Nowhere does that reflected light shine brighter than in Mount Airy.
Griffith has long insisted that Mayberry wasn’t based on his hometown, despite references to real Mount Airy people, businesses — like the Snappy Lunch, which still serves a mean pork-chop sandwich on Main Street — and local landmarks like Pilot Mountain. But don’t bother telling that to the chamber of commerce.
Check local phone listings and you’ll find no fewer than three dozen businesses with “Mayberry” in their names. There’s Mayberry on Main, the Mayberry Five & Dime, a Mayberry Kountry Kitchen — even a Mayberry Septic Pumping Service.
And if THAT don’t beat ever’thang, there’s Floyd’s City Barbershop, right next door to Opie’s Candy Store, Aunt Bea’s Garden (note the scrupulous avoidance of the proper spelling, “Aunt Bee”), Wally’s Service, Goober’s restaurant, Thelma Lou’s Puppy Parlor, not to mention the many “Andy’s” this-n-thats.
Griffith rarely makes an appearance here these days. But walk along the picture-perfect Main Street lined with late 19th- and early 20th-century brick storefronts, and loudspeakers playing vintage Griffith comedy sketches fill the air with his unmistakable homespun twang.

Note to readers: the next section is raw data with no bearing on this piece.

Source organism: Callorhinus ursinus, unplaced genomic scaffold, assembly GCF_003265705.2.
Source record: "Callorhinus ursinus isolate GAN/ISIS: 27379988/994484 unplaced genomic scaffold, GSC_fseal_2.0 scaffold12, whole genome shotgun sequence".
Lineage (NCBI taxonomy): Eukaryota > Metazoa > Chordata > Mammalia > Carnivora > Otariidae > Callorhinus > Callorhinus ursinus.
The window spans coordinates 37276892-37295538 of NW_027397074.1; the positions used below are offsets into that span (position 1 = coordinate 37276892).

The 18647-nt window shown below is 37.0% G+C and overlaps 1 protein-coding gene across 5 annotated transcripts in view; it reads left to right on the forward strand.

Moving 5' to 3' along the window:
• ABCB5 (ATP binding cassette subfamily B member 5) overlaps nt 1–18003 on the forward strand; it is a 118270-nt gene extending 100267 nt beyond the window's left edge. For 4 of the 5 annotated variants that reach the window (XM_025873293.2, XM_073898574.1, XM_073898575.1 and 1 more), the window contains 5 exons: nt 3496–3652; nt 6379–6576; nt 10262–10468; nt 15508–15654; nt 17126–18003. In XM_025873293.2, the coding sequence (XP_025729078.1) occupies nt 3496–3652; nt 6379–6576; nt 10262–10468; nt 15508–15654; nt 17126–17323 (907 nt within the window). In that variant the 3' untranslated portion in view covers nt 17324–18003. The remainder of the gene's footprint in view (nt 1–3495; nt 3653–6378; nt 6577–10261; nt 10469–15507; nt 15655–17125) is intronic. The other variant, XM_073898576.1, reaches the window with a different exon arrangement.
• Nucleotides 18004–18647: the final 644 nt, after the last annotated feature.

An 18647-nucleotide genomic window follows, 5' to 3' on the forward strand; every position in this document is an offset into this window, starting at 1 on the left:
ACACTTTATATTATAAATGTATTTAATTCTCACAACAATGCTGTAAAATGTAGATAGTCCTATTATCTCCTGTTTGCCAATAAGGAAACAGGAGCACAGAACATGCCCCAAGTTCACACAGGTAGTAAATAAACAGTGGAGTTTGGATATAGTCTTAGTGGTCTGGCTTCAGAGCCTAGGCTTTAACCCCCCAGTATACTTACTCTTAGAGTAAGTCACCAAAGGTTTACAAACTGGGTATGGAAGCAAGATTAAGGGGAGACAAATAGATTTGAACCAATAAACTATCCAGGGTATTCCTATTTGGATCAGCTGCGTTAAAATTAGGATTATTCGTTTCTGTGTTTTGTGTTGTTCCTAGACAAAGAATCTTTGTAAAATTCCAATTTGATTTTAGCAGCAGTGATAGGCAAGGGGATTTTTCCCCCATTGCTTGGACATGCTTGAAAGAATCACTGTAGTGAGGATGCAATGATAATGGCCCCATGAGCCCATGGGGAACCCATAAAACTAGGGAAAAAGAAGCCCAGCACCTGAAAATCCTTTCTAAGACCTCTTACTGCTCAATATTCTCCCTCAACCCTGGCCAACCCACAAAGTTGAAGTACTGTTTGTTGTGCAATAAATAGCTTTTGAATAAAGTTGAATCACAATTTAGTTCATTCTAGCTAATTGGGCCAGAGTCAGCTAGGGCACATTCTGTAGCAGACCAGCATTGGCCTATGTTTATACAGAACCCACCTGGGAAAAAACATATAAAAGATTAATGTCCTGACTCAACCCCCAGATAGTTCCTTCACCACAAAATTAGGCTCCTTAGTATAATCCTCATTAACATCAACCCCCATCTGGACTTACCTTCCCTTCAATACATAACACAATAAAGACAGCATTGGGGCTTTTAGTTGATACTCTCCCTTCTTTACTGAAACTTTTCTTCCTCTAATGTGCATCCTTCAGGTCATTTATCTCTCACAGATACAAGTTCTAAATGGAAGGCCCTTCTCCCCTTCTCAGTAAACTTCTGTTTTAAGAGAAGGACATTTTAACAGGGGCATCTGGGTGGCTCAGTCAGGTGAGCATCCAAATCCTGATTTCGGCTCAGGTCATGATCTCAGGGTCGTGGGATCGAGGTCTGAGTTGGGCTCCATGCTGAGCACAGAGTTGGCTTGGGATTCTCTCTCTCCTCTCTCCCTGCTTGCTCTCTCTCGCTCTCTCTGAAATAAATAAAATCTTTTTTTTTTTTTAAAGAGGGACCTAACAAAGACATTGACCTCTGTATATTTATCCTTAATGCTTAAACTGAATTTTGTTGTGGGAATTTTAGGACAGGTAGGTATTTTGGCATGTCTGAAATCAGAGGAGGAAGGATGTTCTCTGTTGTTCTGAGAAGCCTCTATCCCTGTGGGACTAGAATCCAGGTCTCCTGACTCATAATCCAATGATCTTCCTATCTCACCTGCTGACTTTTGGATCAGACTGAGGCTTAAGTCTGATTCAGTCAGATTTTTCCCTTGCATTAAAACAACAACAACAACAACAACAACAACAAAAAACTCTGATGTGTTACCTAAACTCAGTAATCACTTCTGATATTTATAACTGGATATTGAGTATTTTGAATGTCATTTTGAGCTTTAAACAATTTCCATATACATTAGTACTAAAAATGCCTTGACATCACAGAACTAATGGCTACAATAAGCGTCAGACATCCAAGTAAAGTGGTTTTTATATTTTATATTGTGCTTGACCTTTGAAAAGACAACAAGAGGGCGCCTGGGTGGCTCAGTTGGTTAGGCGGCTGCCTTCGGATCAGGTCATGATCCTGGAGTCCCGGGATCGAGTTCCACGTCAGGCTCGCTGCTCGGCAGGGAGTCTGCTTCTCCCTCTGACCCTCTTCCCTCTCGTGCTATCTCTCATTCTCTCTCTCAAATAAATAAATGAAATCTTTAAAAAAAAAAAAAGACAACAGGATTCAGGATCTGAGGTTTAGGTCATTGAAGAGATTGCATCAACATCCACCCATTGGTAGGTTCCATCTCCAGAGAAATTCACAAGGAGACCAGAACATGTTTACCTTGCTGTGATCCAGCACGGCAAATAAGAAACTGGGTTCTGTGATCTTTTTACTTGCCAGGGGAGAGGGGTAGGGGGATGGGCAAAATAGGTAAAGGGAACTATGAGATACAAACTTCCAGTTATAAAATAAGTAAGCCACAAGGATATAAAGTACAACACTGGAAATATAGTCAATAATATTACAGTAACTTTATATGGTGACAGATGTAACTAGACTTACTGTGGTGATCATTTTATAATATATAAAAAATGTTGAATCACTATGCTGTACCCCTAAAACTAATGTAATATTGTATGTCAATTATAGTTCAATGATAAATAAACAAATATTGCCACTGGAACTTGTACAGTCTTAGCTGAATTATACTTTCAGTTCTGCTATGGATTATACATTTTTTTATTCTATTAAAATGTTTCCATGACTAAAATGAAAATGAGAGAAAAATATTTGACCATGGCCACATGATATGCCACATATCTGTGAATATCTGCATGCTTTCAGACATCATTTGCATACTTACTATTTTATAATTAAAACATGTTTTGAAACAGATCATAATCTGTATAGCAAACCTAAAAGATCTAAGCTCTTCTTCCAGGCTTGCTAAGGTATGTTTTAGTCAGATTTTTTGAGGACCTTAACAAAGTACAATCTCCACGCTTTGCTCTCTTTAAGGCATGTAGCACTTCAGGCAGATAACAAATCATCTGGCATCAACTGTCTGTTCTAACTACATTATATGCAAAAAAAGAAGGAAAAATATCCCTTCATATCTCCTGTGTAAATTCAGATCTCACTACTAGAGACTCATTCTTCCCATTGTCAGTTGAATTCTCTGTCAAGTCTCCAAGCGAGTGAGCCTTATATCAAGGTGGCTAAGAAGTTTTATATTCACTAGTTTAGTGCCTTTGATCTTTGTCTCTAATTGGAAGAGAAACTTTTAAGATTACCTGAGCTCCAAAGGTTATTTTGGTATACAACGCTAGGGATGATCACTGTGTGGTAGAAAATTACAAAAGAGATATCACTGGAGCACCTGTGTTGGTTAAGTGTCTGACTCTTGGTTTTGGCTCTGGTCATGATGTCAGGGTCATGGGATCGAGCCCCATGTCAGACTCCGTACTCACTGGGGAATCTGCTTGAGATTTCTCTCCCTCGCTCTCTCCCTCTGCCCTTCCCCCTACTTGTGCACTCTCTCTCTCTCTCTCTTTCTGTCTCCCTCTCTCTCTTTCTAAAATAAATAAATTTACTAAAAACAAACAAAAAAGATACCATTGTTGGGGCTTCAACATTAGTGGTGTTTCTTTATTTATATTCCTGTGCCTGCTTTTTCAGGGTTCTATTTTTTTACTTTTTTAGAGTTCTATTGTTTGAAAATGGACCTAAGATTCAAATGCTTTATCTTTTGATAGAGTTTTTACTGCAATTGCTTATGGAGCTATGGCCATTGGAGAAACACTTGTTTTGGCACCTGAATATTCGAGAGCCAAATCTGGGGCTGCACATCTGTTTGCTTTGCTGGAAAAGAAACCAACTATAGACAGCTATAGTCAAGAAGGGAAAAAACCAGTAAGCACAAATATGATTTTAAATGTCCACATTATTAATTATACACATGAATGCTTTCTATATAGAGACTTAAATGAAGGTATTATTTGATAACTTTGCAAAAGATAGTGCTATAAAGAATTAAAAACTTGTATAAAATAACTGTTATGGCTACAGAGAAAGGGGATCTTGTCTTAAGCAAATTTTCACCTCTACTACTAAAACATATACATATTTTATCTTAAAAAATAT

For Betty Ann Lynn, the road to Mayberry was a roundabout one.
The daughter of a trained singer, she began acting on radio and fine-tuning her lyric soprano voice in supper clubs at age 14 in her native Kansas City, Mo. At 18, Lynn signed up for the USO Camp Shows and entertained troops in the China-Burma-India theater in the final months of World War II.
After the war, she was “discovered” in a Broadway production of “Park Avenue” and signed by Darryl F. Zanuck of Twentieth Century-Fox.
With her freckles and bright-red hair, she was cast in a series of girl-next-door roles. Even acid-quilled Hollywood gossip columnist Hedda Hopper couldn’t find anything nasty to write about “the cute redhead.”